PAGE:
Misconceptions of CDI versus coding
CDI is not just an extension of coding. The origins of CDI may have been the HIM department, but CDI has continued to evolve into its own unique profession. A CDI department needs its own identity within the organization with its own budget, leadership, policy and procedures. Additionally, both CDI and coding need to be on equal footing to allow for discrepancies to be resolved to the satisfaction of both departments.
CDI is not the same as concurrent coding. Although many CDI departments may assign codes during their review process to establish a working Diagnostic Related Group (DRG), usually CDI derived codes aren’t used to populate the final bill. Typically, the purpose of assigning codes during the CDI process is to allow the CDI specialist to anticipate potential reimbursement or quality issues. They are usually targeting key diagnoses rather than all diagnoses. In other words, the CDI focus is more targeted than a coding focus. This perspective should also affect their workflow. The value of the CDI is their interaction with providers with a goal of improving their documentation behavior. Record reviews are a means to an end for the CDI specialist, so given the choice between spending ten minutes in conversation with a provider regarding their documentation or completing another record review, the choice should be spending time with the provider. Yes, there needs to be a means of accountability for the CDI specialist, but too much of an emphasis on the number of records reviewed could result in missed opportunities.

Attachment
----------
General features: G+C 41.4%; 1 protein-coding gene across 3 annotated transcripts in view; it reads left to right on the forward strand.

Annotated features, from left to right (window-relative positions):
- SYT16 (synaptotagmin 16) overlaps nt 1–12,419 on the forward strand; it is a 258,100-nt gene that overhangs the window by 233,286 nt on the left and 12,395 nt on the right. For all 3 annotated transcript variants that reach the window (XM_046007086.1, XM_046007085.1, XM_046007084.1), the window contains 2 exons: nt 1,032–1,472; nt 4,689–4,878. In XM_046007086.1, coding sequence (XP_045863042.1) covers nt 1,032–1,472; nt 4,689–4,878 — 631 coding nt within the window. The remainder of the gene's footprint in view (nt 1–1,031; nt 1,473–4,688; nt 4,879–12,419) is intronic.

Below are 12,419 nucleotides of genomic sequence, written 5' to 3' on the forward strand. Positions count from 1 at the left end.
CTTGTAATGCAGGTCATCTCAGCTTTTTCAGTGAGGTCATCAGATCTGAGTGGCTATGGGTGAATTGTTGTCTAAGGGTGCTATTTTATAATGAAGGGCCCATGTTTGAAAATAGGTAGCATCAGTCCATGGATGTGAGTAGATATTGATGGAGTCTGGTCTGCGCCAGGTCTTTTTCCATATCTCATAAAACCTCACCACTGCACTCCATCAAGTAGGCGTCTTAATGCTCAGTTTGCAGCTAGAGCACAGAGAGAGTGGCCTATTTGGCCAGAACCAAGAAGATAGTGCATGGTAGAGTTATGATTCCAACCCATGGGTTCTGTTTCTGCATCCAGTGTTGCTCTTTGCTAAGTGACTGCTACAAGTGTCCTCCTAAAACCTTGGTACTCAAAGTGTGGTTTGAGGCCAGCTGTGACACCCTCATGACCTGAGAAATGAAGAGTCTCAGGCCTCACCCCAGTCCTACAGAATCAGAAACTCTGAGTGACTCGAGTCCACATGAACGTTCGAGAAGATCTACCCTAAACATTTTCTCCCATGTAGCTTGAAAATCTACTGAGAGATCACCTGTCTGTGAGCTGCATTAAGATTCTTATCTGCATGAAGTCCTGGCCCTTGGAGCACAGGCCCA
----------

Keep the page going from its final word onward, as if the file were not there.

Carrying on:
CDI departments are unlikely to become obsolete with computer-assisted coding (CAC) and electronic health records (EHRs). The advantage of CAC is recognition of words represented in coding nomenclature. If the provider doesn’t use the right terminology, there will be nothing for the technology to highlight. CAC may speed the coding process by allowing the coder to quickly identify key words within the documentation, but it doesn’t affect provider behavior, that is, change the provider’s documentation habits. In addition, most CAC technology doesn’t understand context. In other words, it can assist with identifying phrasing that requires more specificity like “CHF” or “pneumonia,” which many in the industry refer to as “low hanging fruit.” But, it is of limited value when it comes to understanding a disease process and clinical indicators supporting a missing diagnosis like hemorrhagic shock in the trauma patient with arterial damage who remains hypotensive with low urine output after volume expanders and a blood transfusion requiring dopamine titration.
What about the technology leveraged in an Electronic Health Record (EHR)? Yes, unlike CAC, an EHR can prompt the provider for specificity when they attempt to enter the diagnosis of CHF, but how does the organization ensure the provider picks the accurate term reflective of the clinical scenario? Both technologies are also limited by the complexity of ICD-10-PCS, which requires identification of seven characters based on documentation throughout the operative report and/or the health record, because it’s unlikely that the surgeon will document all of the required elements in the same order as required for code assignment.
What to look for in CDI software?